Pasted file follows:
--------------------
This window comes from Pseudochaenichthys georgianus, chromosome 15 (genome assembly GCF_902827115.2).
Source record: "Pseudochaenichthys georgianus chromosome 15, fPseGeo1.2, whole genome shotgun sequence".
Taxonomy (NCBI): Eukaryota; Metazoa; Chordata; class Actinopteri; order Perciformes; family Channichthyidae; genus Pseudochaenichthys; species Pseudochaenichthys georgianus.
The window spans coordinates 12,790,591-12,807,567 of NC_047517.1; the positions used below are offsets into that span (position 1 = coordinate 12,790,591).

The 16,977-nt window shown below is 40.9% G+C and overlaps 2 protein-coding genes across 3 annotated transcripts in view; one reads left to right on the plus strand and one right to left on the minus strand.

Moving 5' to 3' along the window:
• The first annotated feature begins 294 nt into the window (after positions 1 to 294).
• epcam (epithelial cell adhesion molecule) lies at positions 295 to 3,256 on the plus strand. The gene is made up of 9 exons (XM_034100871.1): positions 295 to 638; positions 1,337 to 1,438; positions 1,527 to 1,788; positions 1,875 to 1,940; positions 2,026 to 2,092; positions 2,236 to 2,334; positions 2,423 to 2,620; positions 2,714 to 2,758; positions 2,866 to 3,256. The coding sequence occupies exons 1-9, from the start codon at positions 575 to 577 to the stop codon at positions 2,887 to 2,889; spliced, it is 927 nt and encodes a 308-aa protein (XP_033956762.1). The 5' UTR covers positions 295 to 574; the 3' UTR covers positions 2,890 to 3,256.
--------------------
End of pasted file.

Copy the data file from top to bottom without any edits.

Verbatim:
This window comes from Pseudochaenichthys georgianus, chromosome 15 (genome assembly GCF_902827115.2).
Source record: "Pseudochaenichthys georgianus chromosome 15, fPseGeo1.2, whole genome shotgun sequence".
Taxonomy (NCBI): Eukaryota; Metazoa; Chordata; class Actinopteri; order Perciformes; family Channichthyidae; genus Pseudochaenichthys; species Pseudochaenichthys georgianus.
The window spans coordinates 12,790,591-12,807,567 of NC_047517.1; the positions used below are offsets into that span (position 1 = coordinate 12,790,591).

The 16,977-nt window shown below is 40.9% G+C and overlaps 2 protein-coding genes across 3 annotated transcripts in view; one reads left to right on the plus strand and one right to left on the minus strand.

Moving 5' to 3' along the window:
• The first annotated feature begins 294 nt into the window (after positions 1 to 294).
• epcam (epithelial cell adhesion molecule) lies at positions 295 to 3,256 on the plus strand. The gene is made up of 9 exons (XM_034100871.1): positions 295 to 638; positions 1,337 to 1,438; positions 1,527 to 1,788; positions 1,875 to 1,940; positions 2,026 to 2,092; positions 2,236 to 2,334; positions 2,423 to 2,620; positions 2,714 to 2,758; positions 2,866 to 3,256. The coding sequence occupies exons 1-9, from the start codon at positions 575 to 577 to the stop codon at positions 2,887 to 2,889; spliced, it is 927 nt and encodes a 308-aa protein (XP_033956762.1). The 5' UTR covers positions 295 to 574; the 3' UTR covers positions 2,890 to 3,256.